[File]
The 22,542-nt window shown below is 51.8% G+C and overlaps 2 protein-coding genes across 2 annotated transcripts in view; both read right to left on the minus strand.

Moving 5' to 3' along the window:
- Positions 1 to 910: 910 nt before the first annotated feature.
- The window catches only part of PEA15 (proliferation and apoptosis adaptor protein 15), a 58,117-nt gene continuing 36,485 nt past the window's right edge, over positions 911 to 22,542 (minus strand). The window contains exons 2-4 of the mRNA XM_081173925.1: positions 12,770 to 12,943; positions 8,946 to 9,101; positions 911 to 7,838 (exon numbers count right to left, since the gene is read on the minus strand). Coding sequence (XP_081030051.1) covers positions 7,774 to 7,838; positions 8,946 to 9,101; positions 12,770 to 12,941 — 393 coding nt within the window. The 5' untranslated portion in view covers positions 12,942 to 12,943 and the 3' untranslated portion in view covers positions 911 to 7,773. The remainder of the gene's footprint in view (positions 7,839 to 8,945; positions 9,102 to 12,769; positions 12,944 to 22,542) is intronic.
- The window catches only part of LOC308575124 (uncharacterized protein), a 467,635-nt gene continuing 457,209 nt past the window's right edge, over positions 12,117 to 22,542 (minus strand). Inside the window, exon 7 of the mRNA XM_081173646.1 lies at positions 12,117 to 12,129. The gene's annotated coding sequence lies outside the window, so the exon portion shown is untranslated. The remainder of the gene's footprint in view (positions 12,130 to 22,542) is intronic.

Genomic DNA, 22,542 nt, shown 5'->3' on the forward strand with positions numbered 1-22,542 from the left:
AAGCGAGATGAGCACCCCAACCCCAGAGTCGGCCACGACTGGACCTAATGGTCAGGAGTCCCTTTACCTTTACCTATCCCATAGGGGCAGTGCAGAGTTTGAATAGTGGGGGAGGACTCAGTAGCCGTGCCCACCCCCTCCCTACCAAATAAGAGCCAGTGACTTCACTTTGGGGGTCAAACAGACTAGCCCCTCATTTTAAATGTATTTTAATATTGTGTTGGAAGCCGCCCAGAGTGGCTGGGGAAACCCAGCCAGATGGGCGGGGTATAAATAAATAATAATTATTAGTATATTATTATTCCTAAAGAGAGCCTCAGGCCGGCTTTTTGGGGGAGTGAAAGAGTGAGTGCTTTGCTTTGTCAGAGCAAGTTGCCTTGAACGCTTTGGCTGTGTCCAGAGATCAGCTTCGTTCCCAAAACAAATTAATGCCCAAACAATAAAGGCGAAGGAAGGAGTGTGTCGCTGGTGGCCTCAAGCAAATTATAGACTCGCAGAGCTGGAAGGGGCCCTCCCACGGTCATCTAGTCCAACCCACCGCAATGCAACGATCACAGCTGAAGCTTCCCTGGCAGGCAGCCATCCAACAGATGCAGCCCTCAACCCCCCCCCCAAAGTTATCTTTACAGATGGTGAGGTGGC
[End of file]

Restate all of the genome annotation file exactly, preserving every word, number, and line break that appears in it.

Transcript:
The 22,542-nt window shown below is 51.8% G+C and overlaps 2 protein-coding genes across 2 annotated transcripts in view; both read right to left on the minus strand.

Moving 5' to 3' along the window:
- Positions 1 to 910: 910 nt before the first annotated feature.
- The window catches only part of PEA15 (proliferation and apoptosis adaptor protein 15), a 58,117-nt gene continuing 36,485 nt past the window's right edge, over positions 911 to 22,542 (minus strand). The window contains exons 2-4 of the mRNA XM_081173925.1: positions 12,770 to 12,943; positions 8,946 to 9,101; positions 911 to 7,838 (exon numbers count right to left, since the gene is read on the minus strand). Coding sequence (XP_081030051.1) covers positions 7,774 to 7,838; positions 8,946 to 9,101; positions 12,770 to 12,941 — 393 coding nt within the window. The 5' untranslated portion in view covers positions 12,942 to 12,943 and the 3' untranslated portion in view covers positions 911 to 7,773. The remainder of the gene's footprint in view (positions 7,839 to 8,945; positions 9,102 to 12,769; positions 12,944 to 22,542) is intronic.
- The window catches only part of LOC308575124 (uncharacterized protein), a 467,635-nt gene continuing 457,209 nt past the window's right edge, over positions 12,117 to 22,542 (minus strand). Inside the window, exon 7 of the mRNA XM_081173646.1 lies at positions 12,117 to 12,129. The gene's annotated coding sequence lies outside the window, so the exon portion shown is untranslated. The remainder of the gene's footprint in view (positions 12,130 to 22,542) is intronic.

Genomic DNA, 22,542 nt, shown 5'->3' on the forward strand with positions numbered 1-22,542 from the left:
AAGCGAGATGAGCACCCCAACCCCAGAGTCGGCCACGACTGGACCTAATGGTCAGGAGTCCCTTTACCTTTACCTATCCCATAGGGGCAGTGCAGAGTTTGAATAGTGGGGGAGGACTCAGTAGCCGTGCCCACCCCCTCCCTACCAAATAAGAGCCAGTGACTTCACTTTGGGGGTCAAACAGACTAGCCCCTCATTTTAAATGTATTTTAATATTGTGTTGGAAGCCGCCCAGAGTGGCTGGGGAAACCCAGCCAGATGGGCGGGGTATAAATAAATAATAATTATTAGTATATTATTATTCCTAAAGAGAGCCTCAGGCCGGCTTTTTGGGGGAGTGAAAGAGTGAGTGCTTTGCTTTGTCAGAGCAAGTTGCCTTGAACGCTTTGGCTGTGTCCAGAGATCAGCTTCGTTCCCAAAACAAATTAATGCCCAAACAATAAAGGCGAAGGAAGGAGTGTGTCGCTGGTGGCCTCAAGCAAATTATAGACTCGCAGAGCTGGAAGGGGCCCTCCCACGGTCATCTAGTCCAACCCACCGCAATGCAACGATCACAGCTGAAGCTTCCCTGGCAGGCAGCCATCCAACAGATGCAGCCCTCAACCCCCCCCCCAAAGTTATCTTTACAGATGGTGAGGTGGC